In West Virginia the term fairy diddle refers to a near-mythic creature, and may be used for various woodland rodents, including tree squirrels, flying squirrels, ground squirrels, and even baby groundhogs. Most observers agree, however, that whatever the fairy diddle is, it is fast, smaller than the average tree squirrel, and makes a lot of noise if disturbed. This accurately describes the American red squirrel, also called the pine squirrel or chickaree. Thus in West Virginia fairy diddles are most often red squirrels. Half the size of the gray squirrel, the red squirrel is omnivorous and will attack and eat other small mammals. This behavior may have given rise to the myth, common in West Virginia, that fairy diddles raid the nests of other squirrels and castrate their young, creating so-called steer squirrels. Other West Virginians identify the fairy diddle itself as such a steer squirrel. Naturalists disallow both of these assertions.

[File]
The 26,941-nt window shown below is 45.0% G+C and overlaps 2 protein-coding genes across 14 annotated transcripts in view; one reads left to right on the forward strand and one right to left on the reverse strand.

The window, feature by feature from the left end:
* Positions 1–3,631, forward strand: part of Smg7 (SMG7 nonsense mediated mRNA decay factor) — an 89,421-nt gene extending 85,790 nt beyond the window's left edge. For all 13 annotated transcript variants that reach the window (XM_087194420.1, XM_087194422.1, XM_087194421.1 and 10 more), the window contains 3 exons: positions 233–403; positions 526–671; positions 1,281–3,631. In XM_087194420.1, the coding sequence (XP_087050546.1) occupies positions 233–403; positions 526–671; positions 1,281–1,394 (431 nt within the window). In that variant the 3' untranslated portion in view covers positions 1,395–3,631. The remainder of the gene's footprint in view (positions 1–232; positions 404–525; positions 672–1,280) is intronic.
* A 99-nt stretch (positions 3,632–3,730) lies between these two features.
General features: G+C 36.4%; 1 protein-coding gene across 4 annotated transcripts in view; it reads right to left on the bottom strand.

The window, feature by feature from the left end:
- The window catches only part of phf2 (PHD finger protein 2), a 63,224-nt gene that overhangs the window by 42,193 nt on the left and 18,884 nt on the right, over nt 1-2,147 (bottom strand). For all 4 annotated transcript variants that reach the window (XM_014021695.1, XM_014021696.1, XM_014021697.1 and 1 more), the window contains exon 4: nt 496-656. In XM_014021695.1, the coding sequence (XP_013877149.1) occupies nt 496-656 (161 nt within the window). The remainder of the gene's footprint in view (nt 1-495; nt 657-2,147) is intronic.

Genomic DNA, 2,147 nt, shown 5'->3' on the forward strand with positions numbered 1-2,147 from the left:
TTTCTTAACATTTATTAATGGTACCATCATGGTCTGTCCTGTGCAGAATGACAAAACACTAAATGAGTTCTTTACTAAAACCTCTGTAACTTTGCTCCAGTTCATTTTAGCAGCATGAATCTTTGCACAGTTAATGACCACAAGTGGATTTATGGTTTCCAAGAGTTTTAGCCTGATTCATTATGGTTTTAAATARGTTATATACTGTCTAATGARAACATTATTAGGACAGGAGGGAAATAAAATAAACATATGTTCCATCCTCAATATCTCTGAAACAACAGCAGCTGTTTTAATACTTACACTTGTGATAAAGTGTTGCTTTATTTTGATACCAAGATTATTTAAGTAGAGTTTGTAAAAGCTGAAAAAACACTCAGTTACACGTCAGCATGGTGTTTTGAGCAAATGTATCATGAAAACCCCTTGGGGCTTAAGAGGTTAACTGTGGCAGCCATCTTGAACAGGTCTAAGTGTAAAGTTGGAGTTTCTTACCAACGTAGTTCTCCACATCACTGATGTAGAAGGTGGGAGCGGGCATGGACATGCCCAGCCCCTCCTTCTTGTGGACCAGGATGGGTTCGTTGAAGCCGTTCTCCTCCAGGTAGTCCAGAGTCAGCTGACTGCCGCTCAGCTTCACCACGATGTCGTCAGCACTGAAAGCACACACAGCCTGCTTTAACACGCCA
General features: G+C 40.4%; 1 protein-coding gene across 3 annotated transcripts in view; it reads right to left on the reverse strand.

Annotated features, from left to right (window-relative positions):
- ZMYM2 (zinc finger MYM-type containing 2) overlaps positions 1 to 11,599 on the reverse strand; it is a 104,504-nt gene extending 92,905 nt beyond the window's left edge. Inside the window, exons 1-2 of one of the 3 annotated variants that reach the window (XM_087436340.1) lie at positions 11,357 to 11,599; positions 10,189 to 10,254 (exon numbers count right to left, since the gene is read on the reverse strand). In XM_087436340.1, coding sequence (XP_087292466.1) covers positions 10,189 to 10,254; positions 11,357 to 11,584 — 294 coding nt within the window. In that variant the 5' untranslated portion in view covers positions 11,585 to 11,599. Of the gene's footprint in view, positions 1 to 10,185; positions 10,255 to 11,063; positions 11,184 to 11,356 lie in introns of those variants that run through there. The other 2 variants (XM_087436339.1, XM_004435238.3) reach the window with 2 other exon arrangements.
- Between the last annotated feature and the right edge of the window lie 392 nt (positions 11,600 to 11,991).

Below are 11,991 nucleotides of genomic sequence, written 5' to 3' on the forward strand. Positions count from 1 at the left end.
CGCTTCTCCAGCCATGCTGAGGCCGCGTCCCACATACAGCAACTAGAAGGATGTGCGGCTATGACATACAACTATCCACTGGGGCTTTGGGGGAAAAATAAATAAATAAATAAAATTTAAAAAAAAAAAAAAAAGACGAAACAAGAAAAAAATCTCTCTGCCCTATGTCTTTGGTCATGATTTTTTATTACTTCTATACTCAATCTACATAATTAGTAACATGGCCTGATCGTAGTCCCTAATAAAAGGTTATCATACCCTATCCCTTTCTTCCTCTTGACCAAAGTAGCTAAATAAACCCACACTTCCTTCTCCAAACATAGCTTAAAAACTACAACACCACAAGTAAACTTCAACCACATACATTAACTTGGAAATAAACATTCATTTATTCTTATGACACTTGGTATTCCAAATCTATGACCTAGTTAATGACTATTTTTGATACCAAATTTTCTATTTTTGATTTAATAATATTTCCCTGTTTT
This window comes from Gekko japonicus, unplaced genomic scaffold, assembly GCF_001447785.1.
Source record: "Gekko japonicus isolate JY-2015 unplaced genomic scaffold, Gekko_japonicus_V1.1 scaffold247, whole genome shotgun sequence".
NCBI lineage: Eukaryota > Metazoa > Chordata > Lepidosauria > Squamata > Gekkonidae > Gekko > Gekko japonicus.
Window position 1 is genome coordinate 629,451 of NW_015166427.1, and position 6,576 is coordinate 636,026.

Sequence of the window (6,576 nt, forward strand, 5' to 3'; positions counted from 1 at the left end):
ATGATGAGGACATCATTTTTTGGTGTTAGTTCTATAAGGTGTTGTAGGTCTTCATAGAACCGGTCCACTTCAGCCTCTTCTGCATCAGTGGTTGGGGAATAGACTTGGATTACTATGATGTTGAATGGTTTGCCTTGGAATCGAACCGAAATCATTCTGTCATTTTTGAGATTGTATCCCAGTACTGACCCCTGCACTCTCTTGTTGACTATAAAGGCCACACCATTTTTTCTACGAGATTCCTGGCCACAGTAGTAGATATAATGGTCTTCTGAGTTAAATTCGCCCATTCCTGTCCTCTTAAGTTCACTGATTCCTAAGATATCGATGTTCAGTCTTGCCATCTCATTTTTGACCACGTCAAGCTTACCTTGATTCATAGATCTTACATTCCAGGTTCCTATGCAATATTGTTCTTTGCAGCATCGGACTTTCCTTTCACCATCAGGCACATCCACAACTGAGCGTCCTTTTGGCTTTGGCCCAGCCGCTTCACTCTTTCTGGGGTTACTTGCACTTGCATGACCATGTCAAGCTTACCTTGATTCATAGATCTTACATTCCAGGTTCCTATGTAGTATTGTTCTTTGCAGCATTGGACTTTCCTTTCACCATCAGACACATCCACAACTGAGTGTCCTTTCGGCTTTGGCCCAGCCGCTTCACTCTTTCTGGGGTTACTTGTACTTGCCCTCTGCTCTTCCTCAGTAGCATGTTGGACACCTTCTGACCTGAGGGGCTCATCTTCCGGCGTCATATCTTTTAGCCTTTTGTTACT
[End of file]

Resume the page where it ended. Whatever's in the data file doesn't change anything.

Fairy diddle as a term is most often used in northern West Virginia. It may be spelled alternately fairydiddle, ferrydiddle, and ferrididdle. In the southern region, ‘‘mountain boomer’’ is used synonymously. Because of its association with rapid movement the term is often used descriptively, as in ‘‘quick as a fairy diddle.’’
Last Revised on July 20, 2012